So, then: what does the name “Betzalel” mean?
The name Betzalel means “in the shadow of God.” The combination of these two concepts – “shadow” and “God” – is interesting for many reasons, not the least of which being that “shadows” often appear in Tanach as symbols of death. In fact, the Biblical word “צלמוות” – which translators usually render simply as “death” – is actually a combination of the words צל and מוות and thus means, more precisely, “the shadow of death.”
When Bnei Yisrael were building storehouses for Pharaoh, Egypt indeed represented the “shadow of death.” The people worked from dawn till dusk performing backbreaking labor, with no sign of their situation improving. So despondent were these slaves that when Moshe approached them with the news that Hashem would soon redeem them, they ignored him, “for their spirits were crushed and their work was unbearable” (Exod. 6:9). In short, the situation was desperate. Hashem was nowhere to be seen. He was gone.
Or was He merely lurking beyond the “shadows?”
To preserve one’s faith in oneself, in God, and in mankind during the bleakest of moments is terribly challenging, and we cannot judge those who feel it impossible to do so. But when everything is taken away from us – that, ironically, is when hope is needed most. As Victor Frankl put it in Man’s Search for Meaning, “Everything can be taken from a man except the last of human freedoms – to choose one’s attitude in any given set or circumstances.” Frankl spoke from experience: he not only survived Auschwitz, but saved countless others as well, using his background in psychiatry to help his fellow inmates cope with their losses and find the courage to face another day.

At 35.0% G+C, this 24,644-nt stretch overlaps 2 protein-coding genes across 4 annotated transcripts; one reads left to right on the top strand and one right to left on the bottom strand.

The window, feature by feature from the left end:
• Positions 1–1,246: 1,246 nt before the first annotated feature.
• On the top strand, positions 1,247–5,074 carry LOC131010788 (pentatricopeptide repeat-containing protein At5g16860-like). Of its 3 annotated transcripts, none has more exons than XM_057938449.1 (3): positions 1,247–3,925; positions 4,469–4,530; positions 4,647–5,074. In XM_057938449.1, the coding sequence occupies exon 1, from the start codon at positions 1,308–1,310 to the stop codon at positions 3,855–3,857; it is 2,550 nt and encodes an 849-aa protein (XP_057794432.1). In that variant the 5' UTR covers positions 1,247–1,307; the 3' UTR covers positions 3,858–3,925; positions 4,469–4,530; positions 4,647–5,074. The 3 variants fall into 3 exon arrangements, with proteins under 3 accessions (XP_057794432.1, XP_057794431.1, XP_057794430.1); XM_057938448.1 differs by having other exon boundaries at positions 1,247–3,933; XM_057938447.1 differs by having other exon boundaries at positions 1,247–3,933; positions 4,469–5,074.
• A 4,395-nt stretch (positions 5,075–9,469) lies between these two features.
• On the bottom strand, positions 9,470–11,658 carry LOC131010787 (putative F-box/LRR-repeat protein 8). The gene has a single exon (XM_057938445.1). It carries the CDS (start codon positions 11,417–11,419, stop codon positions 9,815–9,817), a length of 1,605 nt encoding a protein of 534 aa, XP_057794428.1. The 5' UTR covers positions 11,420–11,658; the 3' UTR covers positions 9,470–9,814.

What Victor Frankl taught, the greatest of all Jewish monarchs, King David, beautifully expressed in one of his most celebrated chapters of tehillim, which is traditionally sung during shalosh seudos, the third meal on Shabbat: “Even when I walk in the valley of the shadow of death, I do not fear, for You, God, are with me…” (Psalms 23:4). King David, the man of faith and of hope, managed to find the shadow of God even within the shadow of death. For him, צלמוות became בצלאל.
And so we return to בצלאל – Betzalel. Most slaves wondered where Hashem was in Egypt, and understandably so. But not all did. At the ancient labor camp of Serabit el-Khadim, in the Sinai Peninsula, archaeologists discovered a remarkable inscription which reads: “O E-l, save me from these mines!” Somehow, some anonymous slave managed to recognize Hashem’s presence deep in the Egyptian underground. Maybe that slave was Betzalel and maybe it wasn’t – we’ll never know, but the idea’s the same either way. Betzalel, his name suggests, firmly believed that even when it’s too dark to see Hashem, He’s still there, somewhere in the shadows. All of Bnei Yisrael knew how to build, but Betzalel was chosen to build the mishkan – the “home for God on earth,” as it were – because the project’s chief architect had to recognize the limits of the structure he was erecting. He had to realize that Hashem doesn’t “live” in the mishkan. Hashem isn’t confined to our holy places or sacred spaces. He isn’t there for us only in moments of bliss and blessing. Hashem is everywhere – even in the minefields of Egypt. Only, we have to know how to see him – and, if need be, to search beyond the shadows.
As the Kotzker Rebbe so memorably put it: “Where is God, you may ask? God is where you let Him in.”